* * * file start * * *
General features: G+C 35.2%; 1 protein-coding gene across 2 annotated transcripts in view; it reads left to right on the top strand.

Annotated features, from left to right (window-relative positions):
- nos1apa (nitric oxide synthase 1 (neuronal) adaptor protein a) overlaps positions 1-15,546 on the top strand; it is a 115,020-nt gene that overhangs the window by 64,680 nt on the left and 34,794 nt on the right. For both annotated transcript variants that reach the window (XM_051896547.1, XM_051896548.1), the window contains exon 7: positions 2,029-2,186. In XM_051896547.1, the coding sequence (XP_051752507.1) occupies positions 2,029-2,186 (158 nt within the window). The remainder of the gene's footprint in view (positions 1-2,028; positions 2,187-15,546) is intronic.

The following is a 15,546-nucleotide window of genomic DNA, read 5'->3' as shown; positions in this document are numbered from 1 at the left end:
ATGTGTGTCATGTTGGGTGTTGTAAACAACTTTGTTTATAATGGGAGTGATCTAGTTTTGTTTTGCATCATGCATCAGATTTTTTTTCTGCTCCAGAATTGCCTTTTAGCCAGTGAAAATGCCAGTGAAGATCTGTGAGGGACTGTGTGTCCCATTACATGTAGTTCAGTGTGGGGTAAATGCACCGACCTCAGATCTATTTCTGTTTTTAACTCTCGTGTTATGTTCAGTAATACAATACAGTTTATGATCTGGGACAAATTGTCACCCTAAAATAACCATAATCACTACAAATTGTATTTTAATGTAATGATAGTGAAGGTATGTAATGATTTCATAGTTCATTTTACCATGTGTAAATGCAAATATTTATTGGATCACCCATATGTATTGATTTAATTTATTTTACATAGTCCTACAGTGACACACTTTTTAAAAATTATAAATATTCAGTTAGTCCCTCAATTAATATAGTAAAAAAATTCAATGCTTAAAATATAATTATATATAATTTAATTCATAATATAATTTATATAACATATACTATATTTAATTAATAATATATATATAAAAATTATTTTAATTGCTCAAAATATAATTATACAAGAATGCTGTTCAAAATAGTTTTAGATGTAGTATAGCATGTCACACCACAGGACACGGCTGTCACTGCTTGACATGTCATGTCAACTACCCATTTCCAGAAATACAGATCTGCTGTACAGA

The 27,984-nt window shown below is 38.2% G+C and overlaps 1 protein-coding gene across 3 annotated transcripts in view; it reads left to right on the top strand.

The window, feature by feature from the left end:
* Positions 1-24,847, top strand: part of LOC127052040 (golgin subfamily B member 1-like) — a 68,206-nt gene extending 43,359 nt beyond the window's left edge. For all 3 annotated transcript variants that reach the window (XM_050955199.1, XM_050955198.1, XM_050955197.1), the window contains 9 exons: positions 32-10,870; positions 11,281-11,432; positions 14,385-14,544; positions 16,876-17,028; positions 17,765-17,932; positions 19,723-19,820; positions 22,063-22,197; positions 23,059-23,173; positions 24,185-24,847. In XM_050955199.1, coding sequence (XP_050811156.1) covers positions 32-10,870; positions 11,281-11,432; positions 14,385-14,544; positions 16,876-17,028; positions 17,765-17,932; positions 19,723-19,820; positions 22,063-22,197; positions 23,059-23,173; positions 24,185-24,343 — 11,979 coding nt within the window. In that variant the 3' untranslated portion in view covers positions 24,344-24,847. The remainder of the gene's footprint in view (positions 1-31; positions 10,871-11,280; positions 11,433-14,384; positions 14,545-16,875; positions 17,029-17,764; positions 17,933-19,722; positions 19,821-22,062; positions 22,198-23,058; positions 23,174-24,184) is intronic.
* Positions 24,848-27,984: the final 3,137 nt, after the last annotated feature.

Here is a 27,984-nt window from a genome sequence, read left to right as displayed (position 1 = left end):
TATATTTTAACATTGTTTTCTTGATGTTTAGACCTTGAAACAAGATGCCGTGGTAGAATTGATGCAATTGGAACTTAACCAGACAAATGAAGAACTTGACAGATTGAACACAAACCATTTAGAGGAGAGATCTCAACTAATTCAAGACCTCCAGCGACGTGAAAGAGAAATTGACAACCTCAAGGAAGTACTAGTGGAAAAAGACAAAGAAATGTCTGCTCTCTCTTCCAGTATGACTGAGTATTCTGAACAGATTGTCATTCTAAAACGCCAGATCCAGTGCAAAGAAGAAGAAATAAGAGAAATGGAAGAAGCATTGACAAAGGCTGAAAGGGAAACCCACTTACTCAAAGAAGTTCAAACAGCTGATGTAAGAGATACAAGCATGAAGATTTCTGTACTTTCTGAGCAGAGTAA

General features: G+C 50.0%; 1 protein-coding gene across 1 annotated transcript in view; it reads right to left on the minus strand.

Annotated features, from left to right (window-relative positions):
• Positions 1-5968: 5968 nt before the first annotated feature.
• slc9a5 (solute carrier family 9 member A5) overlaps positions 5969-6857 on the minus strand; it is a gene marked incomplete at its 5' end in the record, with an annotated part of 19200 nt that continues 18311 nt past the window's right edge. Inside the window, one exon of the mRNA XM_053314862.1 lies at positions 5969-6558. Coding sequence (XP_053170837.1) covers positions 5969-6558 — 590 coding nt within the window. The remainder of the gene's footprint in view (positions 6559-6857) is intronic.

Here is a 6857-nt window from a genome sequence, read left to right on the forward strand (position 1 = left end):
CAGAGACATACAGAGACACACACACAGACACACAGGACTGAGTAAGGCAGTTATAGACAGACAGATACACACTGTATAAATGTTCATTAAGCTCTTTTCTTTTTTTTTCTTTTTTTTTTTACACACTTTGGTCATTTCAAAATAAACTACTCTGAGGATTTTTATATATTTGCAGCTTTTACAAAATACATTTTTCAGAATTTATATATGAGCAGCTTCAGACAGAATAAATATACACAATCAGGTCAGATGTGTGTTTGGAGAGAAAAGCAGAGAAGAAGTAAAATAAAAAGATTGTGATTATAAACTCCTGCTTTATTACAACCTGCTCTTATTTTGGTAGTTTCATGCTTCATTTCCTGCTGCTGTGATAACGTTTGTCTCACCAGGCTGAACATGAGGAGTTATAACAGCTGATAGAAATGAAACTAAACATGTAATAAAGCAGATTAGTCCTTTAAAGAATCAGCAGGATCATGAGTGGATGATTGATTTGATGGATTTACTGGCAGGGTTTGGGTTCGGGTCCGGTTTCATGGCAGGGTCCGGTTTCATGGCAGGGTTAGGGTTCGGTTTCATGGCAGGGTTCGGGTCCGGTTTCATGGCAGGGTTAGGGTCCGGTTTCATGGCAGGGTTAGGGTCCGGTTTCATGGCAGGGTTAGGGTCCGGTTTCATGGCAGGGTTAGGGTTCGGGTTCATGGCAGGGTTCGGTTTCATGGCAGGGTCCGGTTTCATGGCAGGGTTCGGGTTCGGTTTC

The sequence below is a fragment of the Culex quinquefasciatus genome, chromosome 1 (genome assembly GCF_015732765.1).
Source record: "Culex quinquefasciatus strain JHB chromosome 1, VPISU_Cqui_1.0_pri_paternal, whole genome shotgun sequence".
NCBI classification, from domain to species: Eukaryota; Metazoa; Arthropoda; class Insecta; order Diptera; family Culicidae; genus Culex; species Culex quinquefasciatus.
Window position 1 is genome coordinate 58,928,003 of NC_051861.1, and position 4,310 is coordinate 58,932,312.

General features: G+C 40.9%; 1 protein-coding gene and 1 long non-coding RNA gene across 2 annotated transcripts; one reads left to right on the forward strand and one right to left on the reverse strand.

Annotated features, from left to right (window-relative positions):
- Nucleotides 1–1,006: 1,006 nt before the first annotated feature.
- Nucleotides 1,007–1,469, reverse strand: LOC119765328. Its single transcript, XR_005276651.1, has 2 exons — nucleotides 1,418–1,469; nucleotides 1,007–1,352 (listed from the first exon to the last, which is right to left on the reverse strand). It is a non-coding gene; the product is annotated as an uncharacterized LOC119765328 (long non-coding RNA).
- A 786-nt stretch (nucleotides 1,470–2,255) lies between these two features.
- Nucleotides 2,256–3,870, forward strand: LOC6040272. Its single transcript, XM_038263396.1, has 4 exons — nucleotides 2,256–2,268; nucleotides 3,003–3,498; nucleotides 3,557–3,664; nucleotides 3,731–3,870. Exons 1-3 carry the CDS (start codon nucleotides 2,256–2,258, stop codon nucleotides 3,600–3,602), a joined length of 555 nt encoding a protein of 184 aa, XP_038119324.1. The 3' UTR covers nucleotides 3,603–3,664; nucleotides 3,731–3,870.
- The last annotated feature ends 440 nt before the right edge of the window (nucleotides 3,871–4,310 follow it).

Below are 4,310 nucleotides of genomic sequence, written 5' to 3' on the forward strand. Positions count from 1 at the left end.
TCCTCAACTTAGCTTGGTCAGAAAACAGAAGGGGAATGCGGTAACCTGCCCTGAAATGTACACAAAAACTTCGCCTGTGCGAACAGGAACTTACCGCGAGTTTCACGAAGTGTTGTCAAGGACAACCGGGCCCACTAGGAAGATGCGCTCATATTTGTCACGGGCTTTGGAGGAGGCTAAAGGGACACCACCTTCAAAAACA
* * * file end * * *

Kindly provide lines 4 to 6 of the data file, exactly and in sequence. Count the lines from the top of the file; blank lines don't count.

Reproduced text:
The following is a 15,546-nucleotide window of genomic DNA, read 5'->3' as shown; positions in this document are numbered from 1 at the left end:
ATGTGTGTCATGTTGGGTGTTGTAAACAACTTTGTTTATAATGGGAGTGATCTAGTTTTGTTTTGCATCATGCATCAGATTTTTTTTCTGCTCCAGAATTGCCTTTTAGCCAGTGAAAATGCCAGTGAAGATCTGTGAGGGACTGTGTGTCCCATTACATGTAGTTCAGTGTGGGGTAAATGCACCGACCTCAGATCTATTTCTGTTTTTAACTCTCGTGTTATGTTCAGTAATACAATACAGTTTATGATCTGGGACAAATTGTCACCCTAAAATAACCATAATCACTACAAATTGTATTTTAATGTAATGATAGTGAAGGTATGTAATGATTTCATAGTTCATTTTACCATGTGTAAATGCAAATATTTATTGGATCACCCATATGTATTGATTTAATTTATTTTACATAGTCCTACAGTGACACACTTTTTAAAAATTATAAATATTCAGTTAGTCCCTCAATTAATATAGTAAAAAAATTCAATGCTTAAAATATAATTATATATAATTTAATTCATAATATAATTTATATAACATATACTATATTTAATTAATAATATATATATAAAAATTATTTTAATTGCTCAAAATATAATTATACAAGAATGCTGTTCAAAATAGTTTTAGATGTAGTATAGCATGTCACACCACAGGACACGGCTGTCACTGCTTGACATGTCATGTCAACTACCCATTTCCAGAAATACAGATCTGCTGTACAGA

The 27,984-nt window shown below is 38.2% G+C and overlaps 1 protein-coding gene across 3 annotated transcripts in view; it reads left to right on the top strand.